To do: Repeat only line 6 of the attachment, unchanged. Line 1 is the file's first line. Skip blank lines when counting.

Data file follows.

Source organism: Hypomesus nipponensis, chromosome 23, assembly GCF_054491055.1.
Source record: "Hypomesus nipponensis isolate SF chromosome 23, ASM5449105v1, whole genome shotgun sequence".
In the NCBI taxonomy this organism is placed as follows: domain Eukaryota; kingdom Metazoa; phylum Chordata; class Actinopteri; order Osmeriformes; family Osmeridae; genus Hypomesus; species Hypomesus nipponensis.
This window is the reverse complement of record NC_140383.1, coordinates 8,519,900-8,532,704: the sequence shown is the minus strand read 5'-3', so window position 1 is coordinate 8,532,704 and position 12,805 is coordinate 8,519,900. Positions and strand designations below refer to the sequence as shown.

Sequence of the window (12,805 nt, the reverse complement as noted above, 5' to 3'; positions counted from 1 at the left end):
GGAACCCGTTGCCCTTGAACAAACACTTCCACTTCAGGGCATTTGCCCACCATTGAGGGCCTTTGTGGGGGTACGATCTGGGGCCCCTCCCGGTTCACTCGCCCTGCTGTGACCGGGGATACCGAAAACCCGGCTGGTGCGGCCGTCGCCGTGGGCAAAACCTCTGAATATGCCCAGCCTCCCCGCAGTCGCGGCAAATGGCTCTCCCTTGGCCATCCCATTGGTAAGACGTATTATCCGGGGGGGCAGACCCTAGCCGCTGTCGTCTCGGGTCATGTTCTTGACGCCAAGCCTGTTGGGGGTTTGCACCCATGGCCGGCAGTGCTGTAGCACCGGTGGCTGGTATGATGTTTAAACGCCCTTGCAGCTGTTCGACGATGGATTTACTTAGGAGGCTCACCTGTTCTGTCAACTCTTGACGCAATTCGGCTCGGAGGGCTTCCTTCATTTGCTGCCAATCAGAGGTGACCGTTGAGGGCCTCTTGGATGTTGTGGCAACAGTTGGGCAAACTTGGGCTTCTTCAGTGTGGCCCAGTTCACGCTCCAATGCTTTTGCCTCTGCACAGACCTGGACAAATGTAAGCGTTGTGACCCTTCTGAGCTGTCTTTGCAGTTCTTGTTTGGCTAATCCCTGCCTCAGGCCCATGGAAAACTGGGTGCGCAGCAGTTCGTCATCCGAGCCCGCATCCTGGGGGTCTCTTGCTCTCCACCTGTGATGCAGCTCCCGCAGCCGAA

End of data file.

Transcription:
GGAACCCGTTGCCCTTGAACAAACACTTCCACTTCAGGGCATTTGCCCACCATTGAGGGCCTTTGTGGGGGTACGATCTGGGGCCCCTCCCGGTTCACTCGCCCTGCTGTGACCGGGGATACCGAAAACCCGGCTGGTGCGGCCGTCGCCGTGGGCAAAACCTCTGAATATGCCCAGCCTCCCCGCAGTCGCGGCAAATGGCTCTCCCTTGGCCATCCCATTGGTAAGACGTATTATCCGGGGGGGCAGACCCTAGCCGCTGTCGTCTCGGGTCATGTTCTTGACGCCAAGCCTGTTGGGGGTTTGCACCCATGGCCGGCAGTGCTGTAGCACCGGTGGCTGGTATGATGTTTAAACGCCCTTGCAGCTGTTCGACGATGGATTTACTTAGGAGGCTCACCTGTTCTGTCAACTCTTGACGCAATTCGGCTCGGAGGGCTTCCTTCATTTGCTGCCAATCAGAGGTGACCGTTGAGGGCCTCTTGGATGTTGTGGCAACAGTTGGGCAAACTTGGGCTTCTTCAGTGTGGCCCAGTTCACGCTCCAATGCTTTTGCCTCTGCACAGACCTGGACAAATGTAAGCGTTGTGACCCTTCTGAGCTGTCTTTGCAGTTCTTGTTTGGCTAATCCCTGCCTCAGGCCCATGGAAAACTGGGTGCGCAGCAGTTCGTCATCCGAGCCCGCATCCTGGGGGTCTCTTGCTCTCCACCTGTGATGCAGCTCCCGCAGCCGAA